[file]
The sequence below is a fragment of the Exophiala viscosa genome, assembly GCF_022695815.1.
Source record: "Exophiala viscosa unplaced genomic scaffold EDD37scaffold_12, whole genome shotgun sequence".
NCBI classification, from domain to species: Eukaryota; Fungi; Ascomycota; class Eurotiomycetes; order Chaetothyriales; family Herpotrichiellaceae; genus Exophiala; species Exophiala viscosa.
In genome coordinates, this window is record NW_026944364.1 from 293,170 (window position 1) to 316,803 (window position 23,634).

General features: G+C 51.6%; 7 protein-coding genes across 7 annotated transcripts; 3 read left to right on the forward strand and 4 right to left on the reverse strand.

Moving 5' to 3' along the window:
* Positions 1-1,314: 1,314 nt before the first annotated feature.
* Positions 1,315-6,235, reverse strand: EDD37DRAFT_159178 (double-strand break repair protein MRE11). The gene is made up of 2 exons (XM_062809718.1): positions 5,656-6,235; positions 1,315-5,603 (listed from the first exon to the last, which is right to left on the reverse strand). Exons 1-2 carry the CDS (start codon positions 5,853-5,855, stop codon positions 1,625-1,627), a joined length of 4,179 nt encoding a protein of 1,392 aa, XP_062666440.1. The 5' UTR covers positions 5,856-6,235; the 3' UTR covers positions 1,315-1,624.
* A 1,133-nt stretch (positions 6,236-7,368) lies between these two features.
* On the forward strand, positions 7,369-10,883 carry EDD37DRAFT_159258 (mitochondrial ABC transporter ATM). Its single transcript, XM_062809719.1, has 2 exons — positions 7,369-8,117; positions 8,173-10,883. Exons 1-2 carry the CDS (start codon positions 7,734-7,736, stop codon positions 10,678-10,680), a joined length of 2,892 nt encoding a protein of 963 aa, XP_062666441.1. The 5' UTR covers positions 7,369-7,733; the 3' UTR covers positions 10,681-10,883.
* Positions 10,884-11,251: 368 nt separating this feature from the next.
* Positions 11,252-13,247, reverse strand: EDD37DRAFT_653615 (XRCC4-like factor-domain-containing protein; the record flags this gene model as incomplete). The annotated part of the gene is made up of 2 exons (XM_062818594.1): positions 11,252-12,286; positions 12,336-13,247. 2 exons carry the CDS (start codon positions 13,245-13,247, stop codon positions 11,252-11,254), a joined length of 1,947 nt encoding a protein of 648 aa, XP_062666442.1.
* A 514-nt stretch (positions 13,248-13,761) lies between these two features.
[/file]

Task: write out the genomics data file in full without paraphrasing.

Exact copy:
The sequence below is a fragment of the Exophiala viscosa genome, assembly GCF_022695815.1.
Source record: "Exophiala viscosa unplaced genomic scaffold EDD37scaffold_12, whole genome shotgun sequence".
NCBI classification, from domain to species: Eukaryota; Fungi; Ascomycota; class Eurotiomycetes; order Chaetothyriales; family Herpotrichiellaceae; genus Exophiala; species Exophiala viscosa.
In genome coordinates, this window is record NW_026944364.1 from 293,170 (window position 1) to 316,803 (window position 23,634).

General features: G+C 51.6%; 7 protein-coding genes across 7 annotated transcripts; 3 read left to right on the forward strand and 4 right to left on the reverse strand.

Moving 5' to 3' along the window:
* Positions 1-1,314: 1,314 nt before the first annotated feature.
* Positions 1,315-6,235, reverse strand: EDD37DRAFT_159178 (double-strand break repair protein MRE11). The gene is made up of 2 exons (XM_062809718.1): positions 5,656-6,235; positions 1,315-5,603 (listed from the first exon to the last, which is right to left on the reverse strand). Exons 1-2 carry the CDS (start codon positions 5,853-5,855, stop codon positions 1,625-1,627), a joined length of 4,179 nt encoding a protein of 1,392 aa, XP_062666440.1. The 5' UTR covers positions 5,856-6,235; the 3' UTR covers positions 1,315-1,624.
* A 1,133-nt stretch (positions 6,236-7,368) lies between these two features.
* On the forward strand, positions 7,369-10,883 carry EDD37DRAFT_159258 (mitochondrial ABC transporter ATM). Its single transcript, XM_062809719.1, has 2 exons — positions 7,369-8,117; positions 8,173-10,883. Exons 1-2 carry the CDS (start codon positions 7,734-7,736, stop codon positions 10,678-10,680), a joined length of 2,892 nt encoding a protein of 963 aa, XP_062666441.1. The 5' UTR covers positions 7,369-7,733; the 3' UTR covers positions 10,681-10,883.
* Positions 10,884-11,251: 368 nt separating this feature from the next.
* Positions 11,252-13,247, reverse strand: EDD37DRAFT_653615 (XRCC4-like factor-domain-containing protein; the record flags this gene model as incomplete). The annotated part of the gene is made up of 2 exons (XM_062818594.1): positions 11,252-12,286; positions 12,336-13,247. 2 exons carry the CDS (start codon positions 13,245-13,247, stop codon positions 11,252-11,254), a joined length of 1,947 nt encoding a protein of 648 aa, XP_062666442.1.
* A 514-nt stretch (positions 13,248-13,761) lies between these two features.